Proofs and models are the mainstay of automated reasoning. Traditionally, proofs have taken center stage, because in first-order logic theorem proving is semi-decidable, and model building is not. The growth of algorithmic reasoning and of its applications to software has changed the balance, because if satisfiability is decidable, symmetry is restored, and models are useful for applications and intuitive for users. This lecture covers both classical and recent topics in model-based reasoning, where models take center stage as much as proofs.
Many approaches in AI revolve around proofs and models. A proof is a formal argument that a claim holds. A model is a formal description of a state of a system. Proofs and models are related: proving by refutation means showing that the negation of the claim has no model, so that the claim is valid; if the proofs fails, a model of the negation of the claim is a counter-example. Solving a set of constraints means finding a satisfying assignment for the variables, and such an assignment is a model; if the search for a model fails, there is a proof. From a proving perspective, a proof means success and its failure gives a model; from a solving perspective, a model means success and its absence gives a proof.
The choice of perspective depends on decidability, which is inversely related to expressivity. In first-order logic, theorem proving is semi-decidable, and model finding is not; the proving perspective prevails, and reasoners are provers. In propositional logic, and decidable first-order theories, decidability restores the symmetry; the solving perspective prevails, and reasoners are solvers.
Motivation and Aim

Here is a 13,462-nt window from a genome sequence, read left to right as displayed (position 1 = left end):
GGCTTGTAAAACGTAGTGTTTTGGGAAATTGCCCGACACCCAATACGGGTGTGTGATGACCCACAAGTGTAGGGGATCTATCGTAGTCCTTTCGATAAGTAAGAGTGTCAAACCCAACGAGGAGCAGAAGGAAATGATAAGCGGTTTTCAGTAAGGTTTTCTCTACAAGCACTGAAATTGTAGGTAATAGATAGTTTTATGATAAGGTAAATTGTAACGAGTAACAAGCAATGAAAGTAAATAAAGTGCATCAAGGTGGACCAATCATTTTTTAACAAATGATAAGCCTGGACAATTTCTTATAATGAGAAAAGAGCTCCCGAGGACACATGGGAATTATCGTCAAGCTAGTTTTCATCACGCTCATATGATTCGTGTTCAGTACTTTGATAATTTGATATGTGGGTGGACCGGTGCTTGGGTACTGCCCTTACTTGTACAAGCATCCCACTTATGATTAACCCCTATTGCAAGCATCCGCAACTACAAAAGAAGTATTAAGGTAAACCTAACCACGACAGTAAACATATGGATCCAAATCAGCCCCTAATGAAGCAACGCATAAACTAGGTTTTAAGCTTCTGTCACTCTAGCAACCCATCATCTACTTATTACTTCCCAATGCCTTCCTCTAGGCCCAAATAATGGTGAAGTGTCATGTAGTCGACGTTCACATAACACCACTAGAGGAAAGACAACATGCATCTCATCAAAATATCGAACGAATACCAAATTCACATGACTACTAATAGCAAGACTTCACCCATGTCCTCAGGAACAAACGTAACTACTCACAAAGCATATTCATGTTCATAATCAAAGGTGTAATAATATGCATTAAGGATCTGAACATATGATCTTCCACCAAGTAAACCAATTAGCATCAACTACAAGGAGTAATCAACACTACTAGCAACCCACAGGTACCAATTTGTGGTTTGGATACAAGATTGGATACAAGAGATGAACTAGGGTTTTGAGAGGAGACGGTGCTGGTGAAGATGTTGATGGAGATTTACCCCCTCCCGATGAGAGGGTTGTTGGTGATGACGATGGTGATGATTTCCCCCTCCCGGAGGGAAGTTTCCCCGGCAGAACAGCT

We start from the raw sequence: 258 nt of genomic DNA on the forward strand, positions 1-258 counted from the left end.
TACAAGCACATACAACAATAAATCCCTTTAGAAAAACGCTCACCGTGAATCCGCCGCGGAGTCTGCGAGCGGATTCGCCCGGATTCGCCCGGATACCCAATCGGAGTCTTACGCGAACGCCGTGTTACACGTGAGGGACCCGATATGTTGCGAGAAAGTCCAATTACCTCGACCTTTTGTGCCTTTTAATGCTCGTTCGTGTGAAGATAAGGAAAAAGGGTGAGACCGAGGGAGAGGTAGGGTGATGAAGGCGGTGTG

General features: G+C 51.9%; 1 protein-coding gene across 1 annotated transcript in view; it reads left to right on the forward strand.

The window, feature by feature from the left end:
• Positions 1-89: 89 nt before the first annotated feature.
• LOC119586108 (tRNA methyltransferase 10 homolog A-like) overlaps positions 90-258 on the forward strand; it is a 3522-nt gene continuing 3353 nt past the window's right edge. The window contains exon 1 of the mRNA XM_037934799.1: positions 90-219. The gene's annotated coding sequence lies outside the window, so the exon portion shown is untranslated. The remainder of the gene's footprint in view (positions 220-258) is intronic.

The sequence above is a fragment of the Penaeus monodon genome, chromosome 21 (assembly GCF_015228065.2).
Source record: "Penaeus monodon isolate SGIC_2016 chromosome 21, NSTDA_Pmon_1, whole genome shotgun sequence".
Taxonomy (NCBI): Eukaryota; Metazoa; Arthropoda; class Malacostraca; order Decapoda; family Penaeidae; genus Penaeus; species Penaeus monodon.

While the distinction between semi-decidable and decidable, or, equivalently, between infinite and finite search space, separates proving and solving, applications unite them. It is disappointing to have a theorem prover that finds proofs in first-order logic, but cannot solve problems in arithmetic, or having an SMT-solver that solves problems in arithmetic or bitvectors, but cannot handle quantifiers, that are ubiquitous, for instance, in program verification. Thus, the goal is to advance the integration of proving and solving.
A double challenge
Prover and solver operate differently. In first-order theorem proving model representation is difficult; there are models with infinite domain; models are not unique; problems are stated axiomatically as a set of clauses; there is no intended model; the reasoner performs inferences to get a contradiction; models or their non-existence remain implicit. In SAT and SMT solving a model is represented finitely by an assignment of values to variables; an interpretation is intended; the theory is defined by a set of models, rather than by a set of axioms; the reasoner searches for a model, by maintaining a candidate partial model and trying to complete it. How can we integrate first-order theorem prover and SMT-solver? How can we integrate inference and search so that they guide each other?
Maria Paola Bonacina